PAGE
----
Somalia is experiencing one of the worst crises in recent generations. This crisis has been developing since 2020.
Taking action before a crisis develops – ‘anticipatory action’ – has been used with some successes, including in anticipation of floods in Bangladesh and harsh winters in Mongolia. Some money was put into anticipatory action in Somalia, but many have argued that much more could have been done in advance to prevent things reaching such a serious situation.
SPARC followed the lives of farmers and pastoralists over the two years during which the drought intensified. Their findings have just been published, and argue that helping people in advance of a crisis is not be so straightforward in Somalia, despite the long lead time that there is to prepare. SPARC finds that there is a need to think differently about anticipatory action in what it calls a ‘wicked crisis’, i.e. one of unknown duration, with multiple causes (including conflict), and unclear solutions.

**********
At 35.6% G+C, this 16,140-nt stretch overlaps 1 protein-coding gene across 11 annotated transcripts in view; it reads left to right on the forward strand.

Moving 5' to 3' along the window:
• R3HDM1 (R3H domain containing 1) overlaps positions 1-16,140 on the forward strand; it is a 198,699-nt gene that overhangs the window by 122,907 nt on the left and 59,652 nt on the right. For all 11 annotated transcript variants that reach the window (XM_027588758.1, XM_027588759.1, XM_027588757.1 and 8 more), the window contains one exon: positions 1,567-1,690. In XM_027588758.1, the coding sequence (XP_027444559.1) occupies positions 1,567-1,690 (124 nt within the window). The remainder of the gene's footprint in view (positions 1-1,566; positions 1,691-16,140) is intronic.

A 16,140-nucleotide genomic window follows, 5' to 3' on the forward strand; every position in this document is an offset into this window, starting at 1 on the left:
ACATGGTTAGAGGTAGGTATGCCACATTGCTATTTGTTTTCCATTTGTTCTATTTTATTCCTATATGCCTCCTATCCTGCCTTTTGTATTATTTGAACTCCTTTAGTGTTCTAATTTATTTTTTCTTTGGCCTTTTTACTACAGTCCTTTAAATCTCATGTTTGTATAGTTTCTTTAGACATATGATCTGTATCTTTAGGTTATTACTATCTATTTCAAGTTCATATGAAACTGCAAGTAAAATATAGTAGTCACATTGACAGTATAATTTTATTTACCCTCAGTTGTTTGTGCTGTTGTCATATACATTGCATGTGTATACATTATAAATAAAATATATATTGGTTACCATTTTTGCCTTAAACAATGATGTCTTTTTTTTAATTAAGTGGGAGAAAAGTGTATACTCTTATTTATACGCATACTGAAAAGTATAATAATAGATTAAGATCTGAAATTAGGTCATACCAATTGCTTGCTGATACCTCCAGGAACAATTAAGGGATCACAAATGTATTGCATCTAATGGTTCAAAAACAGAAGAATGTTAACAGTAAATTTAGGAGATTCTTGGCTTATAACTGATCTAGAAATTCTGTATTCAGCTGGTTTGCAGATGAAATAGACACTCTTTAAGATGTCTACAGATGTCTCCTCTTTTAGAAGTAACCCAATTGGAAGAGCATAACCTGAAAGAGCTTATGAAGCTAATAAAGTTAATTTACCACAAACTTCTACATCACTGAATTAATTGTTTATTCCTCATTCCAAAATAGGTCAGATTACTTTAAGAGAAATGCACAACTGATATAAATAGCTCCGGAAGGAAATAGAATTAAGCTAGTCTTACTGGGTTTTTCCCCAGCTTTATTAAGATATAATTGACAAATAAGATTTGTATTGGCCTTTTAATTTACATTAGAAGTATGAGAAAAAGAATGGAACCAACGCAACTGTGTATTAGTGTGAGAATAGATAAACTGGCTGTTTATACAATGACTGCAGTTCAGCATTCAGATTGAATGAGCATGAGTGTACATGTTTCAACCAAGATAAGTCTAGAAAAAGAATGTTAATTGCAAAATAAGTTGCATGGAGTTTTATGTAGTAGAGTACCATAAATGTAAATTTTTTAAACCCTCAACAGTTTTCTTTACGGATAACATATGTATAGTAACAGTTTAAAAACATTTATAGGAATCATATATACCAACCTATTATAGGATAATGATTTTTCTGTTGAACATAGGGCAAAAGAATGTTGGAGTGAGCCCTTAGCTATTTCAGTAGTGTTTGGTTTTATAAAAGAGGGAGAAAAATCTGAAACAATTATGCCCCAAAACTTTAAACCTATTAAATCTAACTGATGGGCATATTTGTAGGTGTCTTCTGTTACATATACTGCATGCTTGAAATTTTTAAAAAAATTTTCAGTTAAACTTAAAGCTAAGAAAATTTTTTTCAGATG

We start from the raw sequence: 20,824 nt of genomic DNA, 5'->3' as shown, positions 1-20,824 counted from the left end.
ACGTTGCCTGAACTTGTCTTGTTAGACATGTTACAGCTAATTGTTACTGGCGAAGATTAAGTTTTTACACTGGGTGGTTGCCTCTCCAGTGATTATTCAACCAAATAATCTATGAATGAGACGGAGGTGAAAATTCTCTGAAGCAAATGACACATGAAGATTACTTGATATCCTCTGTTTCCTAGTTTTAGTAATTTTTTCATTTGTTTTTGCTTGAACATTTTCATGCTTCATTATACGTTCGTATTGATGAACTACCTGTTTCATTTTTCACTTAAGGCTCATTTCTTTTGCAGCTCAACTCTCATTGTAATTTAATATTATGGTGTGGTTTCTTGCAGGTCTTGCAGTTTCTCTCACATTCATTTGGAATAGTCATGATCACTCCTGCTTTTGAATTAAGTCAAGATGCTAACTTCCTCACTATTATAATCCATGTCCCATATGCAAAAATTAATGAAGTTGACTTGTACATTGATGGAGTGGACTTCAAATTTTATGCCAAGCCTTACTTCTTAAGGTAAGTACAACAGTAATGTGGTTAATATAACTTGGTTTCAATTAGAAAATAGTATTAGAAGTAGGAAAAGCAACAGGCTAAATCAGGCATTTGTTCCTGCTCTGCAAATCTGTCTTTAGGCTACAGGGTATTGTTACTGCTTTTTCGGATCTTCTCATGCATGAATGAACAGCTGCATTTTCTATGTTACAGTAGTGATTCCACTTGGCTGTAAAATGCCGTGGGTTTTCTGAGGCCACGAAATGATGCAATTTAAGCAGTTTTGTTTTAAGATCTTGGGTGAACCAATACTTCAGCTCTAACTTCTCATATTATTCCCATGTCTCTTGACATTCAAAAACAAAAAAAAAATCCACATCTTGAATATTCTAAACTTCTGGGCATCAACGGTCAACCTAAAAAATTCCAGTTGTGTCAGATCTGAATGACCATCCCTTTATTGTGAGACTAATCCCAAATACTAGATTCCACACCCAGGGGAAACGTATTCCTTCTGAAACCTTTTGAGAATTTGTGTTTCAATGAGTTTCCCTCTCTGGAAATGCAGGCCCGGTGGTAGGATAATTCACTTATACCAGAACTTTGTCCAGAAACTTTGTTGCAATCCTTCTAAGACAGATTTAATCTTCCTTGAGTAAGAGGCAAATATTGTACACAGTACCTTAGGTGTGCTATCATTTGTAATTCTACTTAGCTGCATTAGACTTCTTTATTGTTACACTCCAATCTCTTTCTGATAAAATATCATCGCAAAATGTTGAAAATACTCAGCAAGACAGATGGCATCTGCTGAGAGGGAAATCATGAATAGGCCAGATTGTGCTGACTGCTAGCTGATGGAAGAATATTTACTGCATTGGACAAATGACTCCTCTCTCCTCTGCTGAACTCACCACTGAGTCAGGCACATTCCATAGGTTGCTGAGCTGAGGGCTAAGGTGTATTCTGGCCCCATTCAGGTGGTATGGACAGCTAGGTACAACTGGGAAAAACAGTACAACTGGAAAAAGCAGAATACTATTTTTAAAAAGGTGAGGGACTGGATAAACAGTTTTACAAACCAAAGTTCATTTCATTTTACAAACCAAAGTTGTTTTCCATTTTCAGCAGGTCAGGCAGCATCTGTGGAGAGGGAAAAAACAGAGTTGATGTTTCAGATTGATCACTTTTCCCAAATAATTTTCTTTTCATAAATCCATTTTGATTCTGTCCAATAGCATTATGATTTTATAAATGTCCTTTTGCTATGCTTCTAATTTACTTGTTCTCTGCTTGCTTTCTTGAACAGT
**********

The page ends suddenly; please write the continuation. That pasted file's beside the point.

What, then, are the implications for taking forward the anticipatory action agenda? How can aid actors, from both the humanitarian and
development sectors, establish ways of working that do not attempt to create a one-size-fits-all approach? How can they instead take on board the enormous differences that exist across situations that are alike only in being called ‘crises’?